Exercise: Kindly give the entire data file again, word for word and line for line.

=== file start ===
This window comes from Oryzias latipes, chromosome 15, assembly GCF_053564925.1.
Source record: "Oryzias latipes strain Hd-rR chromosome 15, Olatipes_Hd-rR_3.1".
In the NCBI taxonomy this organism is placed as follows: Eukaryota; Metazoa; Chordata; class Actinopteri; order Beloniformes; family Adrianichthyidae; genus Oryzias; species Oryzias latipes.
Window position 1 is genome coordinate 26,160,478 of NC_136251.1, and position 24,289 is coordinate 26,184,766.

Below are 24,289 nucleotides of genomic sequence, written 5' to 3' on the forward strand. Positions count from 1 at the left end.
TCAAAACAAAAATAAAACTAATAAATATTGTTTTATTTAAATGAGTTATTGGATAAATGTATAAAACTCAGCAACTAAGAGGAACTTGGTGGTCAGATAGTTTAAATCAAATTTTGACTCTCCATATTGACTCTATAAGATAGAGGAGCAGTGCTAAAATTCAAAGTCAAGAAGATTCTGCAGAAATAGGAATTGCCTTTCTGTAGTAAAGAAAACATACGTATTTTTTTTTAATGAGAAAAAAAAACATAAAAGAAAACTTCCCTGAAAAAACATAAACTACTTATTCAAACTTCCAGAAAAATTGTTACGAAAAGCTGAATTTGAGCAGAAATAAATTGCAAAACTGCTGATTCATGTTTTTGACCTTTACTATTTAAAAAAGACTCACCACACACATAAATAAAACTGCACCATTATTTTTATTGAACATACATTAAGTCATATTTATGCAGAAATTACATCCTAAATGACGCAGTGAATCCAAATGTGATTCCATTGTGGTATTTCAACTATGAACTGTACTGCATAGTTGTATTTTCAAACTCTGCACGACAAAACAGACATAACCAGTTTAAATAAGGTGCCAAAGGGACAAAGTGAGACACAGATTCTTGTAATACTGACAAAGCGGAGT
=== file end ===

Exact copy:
This window comes from Oryzias latipes, chromosome 15, assembly GCF_053564925.1.
Source record: "Oryzias latipes strain Hd-rR chromosome 15, Olatipes_Hd-rR_3.1".
In the NCBI taxonomy this organism is placed as follows: Eukaryota; Metazoa; Chordata; class Actinopteri; order Beloniformes; family Adrianichthyidae; genus Oryzias; species Oryzias latipes.
Window position 1 is genome coordinate 26,160,478 of NC_136251.1, and position 24,289 is coordinate 26,184,766.

Below are 24,289 nucleotides of genomic sequence, written 5' to 3' on the forward strand. Positions count from 1 at the left end.
TCAAAACAAAAATAAAACTAATAAATATTGTTTTATTTAAATGAGTTATTGGATAAATGTATAAAACTCAGCAACTAAGAGGAACTTGGTGGTCAGATAGTTTAAATCAAATTTTGACTCTCCATATTGACTCTATAAGATAGAGGAGCAGTGCTAAAATTCAAAGTCAAGAAGATTCTGCAGAAATAGGAATTGCCTTTCTGTAGTAAAGAAAACATACGTATTTTTTTTTAATGAGAAAAAAAAACATAAAAGAAAACTTCCCTGAAAAAACATAAACTACTTATTCAAACTTCCAGAAAAATTGTTACGAAAAGCTGAATTTGAGCAGAAATAAATTGCAAAACTGCTGATTCATGTTTTTGACCTTTACTATTTAAAAAAGACTCACCACACACATAAATAAAACTGCACCATTATTTTTATTGAACATACATTAAGTCATATTTATGCAGAAATTACATCCTAAATGACGCAGTGAATCCAAATGTGATTCCATTGTGGTATTTCAACTATGAACTGTACTGCATAGTTGTATTTTCAAACTCTGCACGACAAAACAGACATAACCAGTTTAAATAAGGTGCCAAAGGGACAAAGTGAGACACAGATTCTTGTAATACTGACAAAGCGGAGT